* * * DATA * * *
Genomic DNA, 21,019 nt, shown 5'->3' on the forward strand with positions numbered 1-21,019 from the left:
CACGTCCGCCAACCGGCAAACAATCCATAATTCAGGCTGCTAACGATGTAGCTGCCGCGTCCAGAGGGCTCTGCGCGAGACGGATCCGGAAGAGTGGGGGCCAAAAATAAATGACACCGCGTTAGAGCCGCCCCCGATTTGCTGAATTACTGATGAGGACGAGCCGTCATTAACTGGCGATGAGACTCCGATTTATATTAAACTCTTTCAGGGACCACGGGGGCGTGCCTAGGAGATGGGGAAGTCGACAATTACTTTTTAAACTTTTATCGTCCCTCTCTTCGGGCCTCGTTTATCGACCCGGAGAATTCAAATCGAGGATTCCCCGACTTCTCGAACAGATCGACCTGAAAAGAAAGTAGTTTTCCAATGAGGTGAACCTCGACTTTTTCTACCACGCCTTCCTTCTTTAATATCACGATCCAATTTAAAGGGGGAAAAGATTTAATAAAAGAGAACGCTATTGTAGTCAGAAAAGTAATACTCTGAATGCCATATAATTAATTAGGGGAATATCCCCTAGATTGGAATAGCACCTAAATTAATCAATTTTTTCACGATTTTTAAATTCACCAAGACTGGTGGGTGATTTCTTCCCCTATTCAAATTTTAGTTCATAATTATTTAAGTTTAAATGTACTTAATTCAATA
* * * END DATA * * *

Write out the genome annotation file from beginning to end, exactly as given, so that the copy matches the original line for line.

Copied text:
Genomic DNA, 21,019 nt, shown 5'->3' on the forward strand with positions numbered 1-21,019 from the left:
CACGTCCGCCAACCGGCAAACAATCCATAATTCAGGCTGCTAACGATGTAGCTGCCGCGTCCAGAGGGCTCTGCGCGAGACGGATCCGGAAGAGTGGGGGCCAAAAATAAATGACACCGCGTTAGAGCCGCCCCCGATTTGCTGAATTACTGATGAGGACGAGCCGTCATTAACTGGCGATGAGACTCCGATTTATATTAAACTCTTTCAGGGACCACGGGGGCGTGCCTAGGAGATGGGGAAGTCGACAATTACTTTTTAAACTTTTATCGTCCCTCTCTTCGGGCCTCGTTTATCGACCCGGAGAATTCAAATCGAGGATTCCCCGACTTCTCGAACAGATCGACCTGAAAAGAAAGTAGTTTTCCAATGAGGTGAACCTCGACTTTTTCTACCACGCCTTCCTTCTTTAATATCACGATCCAATTTAAAGGGGGAAAAGATTTAATAAAAGAGAACGCTATTGTAGTCAGAAAAGTAATACTCTGAATGCCATATAATTAATTAGGGGAATATCCCCTAGATTGGAATAGCACCTAAATTAATCAATTTTTTCACGATTTTTAAATTCACCAAGACTGGTGGGTGATTTCTTCCCCTATTCAAATTTTAGTTCATAATTATTTAAGTTTAAATGTACTTAATTCAATA